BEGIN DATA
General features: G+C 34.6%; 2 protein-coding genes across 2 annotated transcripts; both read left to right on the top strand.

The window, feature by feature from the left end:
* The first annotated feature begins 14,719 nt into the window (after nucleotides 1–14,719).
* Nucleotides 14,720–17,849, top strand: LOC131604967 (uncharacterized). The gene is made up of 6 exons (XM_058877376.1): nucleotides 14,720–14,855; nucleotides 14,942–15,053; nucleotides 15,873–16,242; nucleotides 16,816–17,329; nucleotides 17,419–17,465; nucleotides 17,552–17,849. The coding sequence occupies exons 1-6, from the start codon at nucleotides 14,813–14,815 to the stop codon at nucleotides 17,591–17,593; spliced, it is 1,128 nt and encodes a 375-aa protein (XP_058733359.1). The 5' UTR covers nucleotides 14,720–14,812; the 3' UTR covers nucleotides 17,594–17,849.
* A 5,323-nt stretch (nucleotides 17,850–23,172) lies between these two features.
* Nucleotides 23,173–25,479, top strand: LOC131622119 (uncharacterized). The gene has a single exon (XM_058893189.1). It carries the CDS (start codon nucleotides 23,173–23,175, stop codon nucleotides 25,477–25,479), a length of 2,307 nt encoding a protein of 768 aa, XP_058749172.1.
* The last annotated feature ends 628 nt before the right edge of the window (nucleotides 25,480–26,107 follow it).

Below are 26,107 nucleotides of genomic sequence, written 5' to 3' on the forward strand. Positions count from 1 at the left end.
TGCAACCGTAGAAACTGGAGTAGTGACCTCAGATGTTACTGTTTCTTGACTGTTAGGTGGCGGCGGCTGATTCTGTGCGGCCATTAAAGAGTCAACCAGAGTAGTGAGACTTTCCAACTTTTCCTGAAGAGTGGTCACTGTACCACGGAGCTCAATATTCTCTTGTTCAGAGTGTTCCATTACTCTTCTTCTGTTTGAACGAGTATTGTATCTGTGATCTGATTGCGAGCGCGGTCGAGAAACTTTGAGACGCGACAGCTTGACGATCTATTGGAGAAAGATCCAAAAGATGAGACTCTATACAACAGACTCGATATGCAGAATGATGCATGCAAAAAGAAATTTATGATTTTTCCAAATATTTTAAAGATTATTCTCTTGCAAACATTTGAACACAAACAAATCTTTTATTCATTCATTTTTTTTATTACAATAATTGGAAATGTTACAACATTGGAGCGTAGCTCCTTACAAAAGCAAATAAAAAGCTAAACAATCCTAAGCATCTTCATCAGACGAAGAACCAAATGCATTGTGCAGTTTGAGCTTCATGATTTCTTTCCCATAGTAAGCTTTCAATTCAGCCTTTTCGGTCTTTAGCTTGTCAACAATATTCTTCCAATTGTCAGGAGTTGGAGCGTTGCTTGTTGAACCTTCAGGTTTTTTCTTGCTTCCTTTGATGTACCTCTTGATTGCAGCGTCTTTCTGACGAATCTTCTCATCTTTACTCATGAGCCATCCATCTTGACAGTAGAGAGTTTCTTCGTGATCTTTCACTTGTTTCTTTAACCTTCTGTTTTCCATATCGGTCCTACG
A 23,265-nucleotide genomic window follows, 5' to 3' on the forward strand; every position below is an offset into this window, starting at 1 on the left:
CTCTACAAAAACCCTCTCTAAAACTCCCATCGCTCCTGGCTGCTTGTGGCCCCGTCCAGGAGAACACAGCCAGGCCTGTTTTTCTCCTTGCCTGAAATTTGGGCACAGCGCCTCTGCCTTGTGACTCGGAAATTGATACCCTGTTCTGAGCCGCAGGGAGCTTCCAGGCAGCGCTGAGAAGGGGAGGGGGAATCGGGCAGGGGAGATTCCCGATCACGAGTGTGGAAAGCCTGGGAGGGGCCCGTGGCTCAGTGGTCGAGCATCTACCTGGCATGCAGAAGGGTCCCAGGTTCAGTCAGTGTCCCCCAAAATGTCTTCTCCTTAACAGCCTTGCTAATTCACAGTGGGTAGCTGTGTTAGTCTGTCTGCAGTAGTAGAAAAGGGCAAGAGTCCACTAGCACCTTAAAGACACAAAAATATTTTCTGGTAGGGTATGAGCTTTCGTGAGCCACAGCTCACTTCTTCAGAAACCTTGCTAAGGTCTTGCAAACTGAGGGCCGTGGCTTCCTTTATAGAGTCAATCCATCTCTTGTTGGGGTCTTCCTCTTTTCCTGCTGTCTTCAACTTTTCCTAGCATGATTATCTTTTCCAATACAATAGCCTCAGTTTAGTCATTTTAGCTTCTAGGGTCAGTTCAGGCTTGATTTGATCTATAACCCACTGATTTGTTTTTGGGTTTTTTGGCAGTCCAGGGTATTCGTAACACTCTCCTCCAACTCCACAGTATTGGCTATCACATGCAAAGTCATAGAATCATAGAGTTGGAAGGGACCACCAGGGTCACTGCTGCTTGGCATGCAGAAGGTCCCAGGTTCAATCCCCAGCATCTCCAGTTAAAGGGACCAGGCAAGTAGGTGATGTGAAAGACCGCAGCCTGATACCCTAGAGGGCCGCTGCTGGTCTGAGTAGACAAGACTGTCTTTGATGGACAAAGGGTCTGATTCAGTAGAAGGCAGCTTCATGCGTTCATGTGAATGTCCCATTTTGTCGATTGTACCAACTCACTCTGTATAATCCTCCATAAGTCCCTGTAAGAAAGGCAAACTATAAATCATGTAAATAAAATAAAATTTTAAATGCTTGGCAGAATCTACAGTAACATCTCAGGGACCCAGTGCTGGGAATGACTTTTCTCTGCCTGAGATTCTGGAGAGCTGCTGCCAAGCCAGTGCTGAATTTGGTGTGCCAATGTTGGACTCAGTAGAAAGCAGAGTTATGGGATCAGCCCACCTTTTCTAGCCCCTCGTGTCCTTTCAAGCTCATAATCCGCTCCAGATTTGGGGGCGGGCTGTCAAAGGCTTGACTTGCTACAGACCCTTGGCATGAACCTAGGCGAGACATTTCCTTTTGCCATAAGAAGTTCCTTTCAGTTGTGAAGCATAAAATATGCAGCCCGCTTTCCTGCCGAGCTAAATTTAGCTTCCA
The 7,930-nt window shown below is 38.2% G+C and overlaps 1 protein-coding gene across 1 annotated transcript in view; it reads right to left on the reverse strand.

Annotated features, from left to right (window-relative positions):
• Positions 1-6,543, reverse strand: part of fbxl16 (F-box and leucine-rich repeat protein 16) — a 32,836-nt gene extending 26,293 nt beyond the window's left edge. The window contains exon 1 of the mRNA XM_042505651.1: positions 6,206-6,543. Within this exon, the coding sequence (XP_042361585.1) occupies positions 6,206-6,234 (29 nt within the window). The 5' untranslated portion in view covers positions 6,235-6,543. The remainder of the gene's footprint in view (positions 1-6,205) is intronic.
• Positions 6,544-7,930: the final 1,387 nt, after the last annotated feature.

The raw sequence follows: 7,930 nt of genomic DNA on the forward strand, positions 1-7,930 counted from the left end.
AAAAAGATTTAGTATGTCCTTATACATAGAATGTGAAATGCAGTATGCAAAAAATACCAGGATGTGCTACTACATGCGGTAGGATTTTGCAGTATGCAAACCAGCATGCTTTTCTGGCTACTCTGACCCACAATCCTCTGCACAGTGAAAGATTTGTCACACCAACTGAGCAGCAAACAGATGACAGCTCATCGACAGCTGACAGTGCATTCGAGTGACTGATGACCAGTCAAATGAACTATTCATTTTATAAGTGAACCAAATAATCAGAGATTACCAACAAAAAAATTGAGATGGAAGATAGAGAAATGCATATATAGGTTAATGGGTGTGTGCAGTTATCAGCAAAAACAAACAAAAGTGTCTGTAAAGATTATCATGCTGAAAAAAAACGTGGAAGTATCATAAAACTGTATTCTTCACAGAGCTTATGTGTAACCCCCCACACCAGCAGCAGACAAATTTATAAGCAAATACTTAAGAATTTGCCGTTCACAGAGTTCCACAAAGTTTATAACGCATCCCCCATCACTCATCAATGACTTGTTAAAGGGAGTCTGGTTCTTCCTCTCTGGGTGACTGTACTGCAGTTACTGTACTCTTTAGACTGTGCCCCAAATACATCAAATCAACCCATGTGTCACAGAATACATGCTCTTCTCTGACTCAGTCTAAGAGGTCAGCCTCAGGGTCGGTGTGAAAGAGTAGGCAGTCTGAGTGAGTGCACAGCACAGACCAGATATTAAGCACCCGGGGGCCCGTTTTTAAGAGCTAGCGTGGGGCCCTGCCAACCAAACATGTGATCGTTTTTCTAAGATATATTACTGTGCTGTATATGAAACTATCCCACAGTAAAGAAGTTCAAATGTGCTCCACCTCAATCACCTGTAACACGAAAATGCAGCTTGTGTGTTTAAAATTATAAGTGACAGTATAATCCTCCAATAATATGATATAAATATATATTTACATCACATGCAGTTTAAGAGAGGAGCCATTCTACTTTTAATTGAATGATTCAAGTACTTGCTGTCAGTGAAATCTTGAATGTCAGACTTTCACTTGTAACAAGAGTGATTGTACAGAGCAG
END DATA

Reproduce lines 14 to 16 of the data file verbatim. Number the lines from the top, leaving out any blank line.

• Positions 1-6,543, reverse strand: part of fbxl16 (F-box and leucine-rich repeat protein 16) — a 32,836-nt gene extending 26,293 nt beyond the window's left edge. The window contains exon 1 of the mRNA XM_042505651.1: positions 6,206-6,543. Within this exon, the coding sequence (XP_042361585.1) occupies positions 6,206-6,234 (29 nt within the window). The 5' untranslated portion in view covers positions 6,235-6,543. The remainder of the gene's footprint in view (positions 1-6,205) is intronic.
• Positions 6,544-7,930: the final 1,387 nt, after the last annotated feature.

The raw sequence follows: 7,930 nt of genomic DNA on the forward strand, positions 1-7,930 counted from the left end.